- Lawyer Cheng Hai (程海) was beaten for a fourth time in Dalian over his representation of a group of Falun Gong practitioners (see below for the previous related incidents). Cheng and lawyer Tang Tianhao (唐天昊) tried to meet their clients at Dalian Detention Center on August 15. Officers at the detention facility said the court had issued an order refusing them access to their clients. When Cheng objected, police rushed him, put his neck in a chokehold, then twisted his wrist and snatched away his phone. They then threw the two lawyers out of the center. Cheng reported he had submitted over 200 complaints to the Dalian procuratorate, public security bureau, courts, and Supreme People’s Procuratorate about four acts of violence while he was discharging his professional duties in this case, however, they either refused to accept the complaint, or did not reply.
- Dalian police attacked Beijing lawyer Cheng Hai (程海) during the trial of 13 Falun Gong practitioners. On August 2, during the resumed trial, Cheng protested against a procedural violation and promised to file a complaint. When he stepped outside the Xigang District People’s Court during a recess, two court officers grabbed him and took him into a separate room, where they held him while plainclothes officers attacked him. (For details of three other related incidents, see above and below.)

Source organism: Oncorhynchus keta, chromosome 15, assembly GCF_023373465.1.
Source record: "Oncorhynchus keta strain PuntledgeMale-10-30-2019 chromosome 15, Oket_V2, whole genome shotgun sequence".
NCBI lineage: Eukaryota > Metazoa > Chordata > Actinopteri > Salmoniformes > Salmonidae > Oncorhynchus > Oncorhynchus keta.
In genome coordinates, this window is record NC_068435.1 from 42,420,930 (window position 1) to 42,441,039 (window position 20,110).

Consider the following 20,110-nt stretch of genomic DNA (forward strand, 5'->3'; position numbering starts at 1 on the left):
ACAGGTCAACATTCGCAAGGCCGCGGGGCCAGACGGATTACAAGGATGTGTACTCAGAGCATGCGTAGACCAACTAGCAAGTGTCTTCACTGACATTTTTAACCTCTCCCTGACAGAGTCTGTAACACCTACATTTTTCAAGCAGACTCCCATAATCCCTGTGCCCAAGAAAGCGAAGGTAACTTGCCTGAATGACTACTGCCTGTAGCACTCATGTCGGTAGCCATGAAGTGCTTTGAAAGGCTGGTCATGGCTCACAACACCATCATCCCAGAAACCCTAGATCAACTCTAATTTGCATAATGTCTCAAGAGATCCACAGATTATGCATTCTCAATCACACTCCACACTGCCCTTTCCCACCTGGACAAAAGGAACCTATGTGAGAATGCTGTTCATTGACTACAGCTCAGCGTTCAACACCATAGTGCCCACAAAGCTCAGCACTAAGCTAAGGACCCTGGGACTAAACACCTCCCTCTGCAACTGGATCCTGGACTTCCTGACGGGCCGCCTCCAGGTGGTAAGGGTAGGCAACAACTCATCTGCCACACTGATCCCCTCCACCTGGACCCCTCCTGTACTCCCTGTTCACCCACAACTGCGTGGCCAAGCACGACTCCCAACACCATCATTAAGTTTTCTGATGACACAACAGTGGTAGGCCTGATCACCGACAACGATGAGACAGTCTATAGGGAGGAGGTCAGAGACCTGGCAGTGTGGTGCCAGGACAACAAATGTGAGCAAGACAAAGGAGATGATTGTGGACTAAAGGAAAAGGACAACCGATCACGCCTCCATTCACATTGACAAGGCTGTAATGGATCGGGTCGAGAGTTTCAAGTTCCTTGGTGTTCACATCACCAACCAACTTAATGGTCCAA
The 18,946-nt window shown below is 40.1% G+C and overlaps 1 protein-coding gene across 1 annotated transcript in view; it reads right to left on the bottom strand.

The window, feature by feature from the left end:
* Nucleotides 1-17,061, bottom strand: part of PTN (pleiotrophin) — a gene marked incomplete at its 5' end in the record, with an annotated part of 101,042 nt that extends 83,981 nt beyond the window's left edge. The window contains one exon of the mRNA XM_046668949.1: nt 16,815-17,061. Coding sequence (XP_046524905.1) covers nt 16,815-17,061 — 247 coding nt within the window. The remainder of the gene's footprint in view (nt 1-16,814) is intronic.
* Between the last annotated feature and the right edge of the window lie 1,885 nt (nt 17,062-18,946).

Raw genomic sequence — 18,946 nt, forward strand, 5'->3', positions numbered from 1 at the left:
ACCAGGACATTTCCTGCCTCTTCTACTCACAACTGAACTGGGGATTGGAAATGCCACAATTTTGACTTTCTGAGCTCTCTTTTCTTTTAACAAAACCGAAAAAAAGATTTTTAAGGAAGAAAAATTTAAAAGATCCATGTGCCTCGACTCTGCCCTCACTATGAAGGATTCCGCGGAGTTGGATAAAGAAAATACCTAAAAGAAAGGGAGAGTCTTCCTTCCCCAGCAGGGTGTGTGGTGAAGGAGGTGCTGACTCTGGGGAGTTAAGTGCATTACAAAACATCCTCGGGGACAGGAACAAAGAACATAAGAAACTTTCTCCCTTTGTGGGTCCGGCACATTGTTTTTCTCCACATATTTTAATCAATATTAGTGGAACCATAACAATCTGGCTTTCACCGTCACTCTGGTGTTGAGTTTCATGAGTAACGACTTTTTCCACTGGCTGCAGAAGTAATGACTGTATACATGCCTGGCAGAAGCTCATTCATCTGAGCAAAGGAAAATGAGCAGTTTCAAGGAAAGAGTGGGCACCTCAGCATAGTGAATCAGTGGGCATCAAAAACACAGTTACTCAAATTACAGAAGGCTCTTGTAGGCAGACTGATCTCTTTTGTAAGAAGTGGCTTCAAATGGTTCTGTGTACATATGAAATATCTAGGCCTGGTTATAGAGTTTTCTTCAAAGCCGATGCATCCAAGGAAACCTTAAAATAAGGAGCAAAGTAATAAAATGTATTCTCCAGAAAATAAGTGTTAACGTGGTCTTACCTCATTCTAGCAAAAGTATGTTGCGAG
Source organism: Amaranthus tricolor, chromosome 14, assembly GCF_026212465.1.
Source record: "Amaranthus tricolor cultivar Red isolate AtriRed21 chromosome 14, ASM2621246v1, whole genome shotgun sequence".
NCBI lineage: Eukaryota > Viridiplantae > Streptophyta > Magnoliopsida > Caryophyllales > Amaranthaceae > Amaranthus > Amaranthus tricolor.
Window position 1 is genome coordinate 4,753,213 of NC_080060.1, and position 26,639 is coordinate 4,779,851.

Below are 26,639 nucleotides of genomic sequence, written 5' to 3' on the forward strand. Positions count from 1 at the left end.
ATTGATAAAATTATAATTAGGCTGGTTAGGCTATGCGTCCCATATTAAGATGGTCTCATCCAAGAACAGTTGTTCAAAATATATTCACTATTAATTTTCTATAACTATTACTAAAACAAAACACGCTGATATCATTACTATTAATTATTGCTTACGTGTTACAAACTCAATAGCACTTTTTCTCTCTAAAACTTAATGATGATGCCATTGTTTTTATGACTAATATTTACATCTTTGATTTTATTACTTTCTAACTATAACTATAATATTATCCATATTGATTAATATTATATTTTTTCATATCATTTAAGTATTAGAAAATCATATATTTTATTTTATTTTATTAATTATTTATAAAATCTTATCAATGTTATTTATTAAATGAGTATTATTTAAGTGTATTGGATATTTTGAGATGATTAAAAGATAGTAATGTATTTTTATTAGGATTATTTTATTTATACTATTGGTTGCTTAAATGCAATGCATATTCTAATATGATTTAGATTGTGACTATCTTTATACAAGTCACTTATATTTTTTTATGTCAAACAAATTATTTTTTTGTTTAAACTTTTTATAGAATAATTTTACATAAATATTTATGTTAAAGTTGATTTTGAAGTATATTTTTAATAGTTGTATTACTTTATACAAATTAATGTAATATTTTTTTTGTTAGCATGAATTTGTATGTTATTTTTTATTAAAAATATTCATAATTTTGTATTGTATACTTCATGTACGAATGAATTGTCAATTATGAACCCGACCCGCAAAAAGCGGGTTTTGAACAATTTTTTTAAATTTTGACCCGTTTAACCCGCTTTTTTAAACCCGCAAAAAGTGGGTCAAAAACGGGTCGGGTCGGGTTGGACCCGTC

- Dalian police attacked Beijing lawyer Cheng Hai (程海) (see image below) over his representation of Falun Gong clients on June 21 outside the Xigang District People’s Court. He was subjected to a physical beating and body search. (For details of three other related incidents, see above and below.)
- Sichuan police took a dozen lawyers into custody in Ziyang County on May 13 and 14, subjecting them to torture while holding some for as long as 24 hours. Police detained eight lawyers—including Jiang Tianyong (江天勇), Liang Xiaojun (梁晓军), Tang Jitian (唐吉田), Tang Tianhao (唐天昊), and Lin Qilei (蔺其磊)—for “obstructing official business.” The lawyers had gone to investigate a black jail that Yingjie Township authorities were running as a so-called “legal education center,” where more than 200 people were being illegally detained. While holding the lawyers, police violently assaulted them, causing numerous injuries; Jiang Tianyong was left with pain in one leg, and Tang Tianhao was bloodied after being beaten on his head. Four more lawyers, including Li Heping (李和平) and Wen Haibo (温海波), rushed to Ziyang to seek the others’ release, but they were also detained and questioned for several hours on suspicion of “fabricating information and disrupting social order” before being let go. Around noon on May 14, police escorted all 12 lawyers out of town.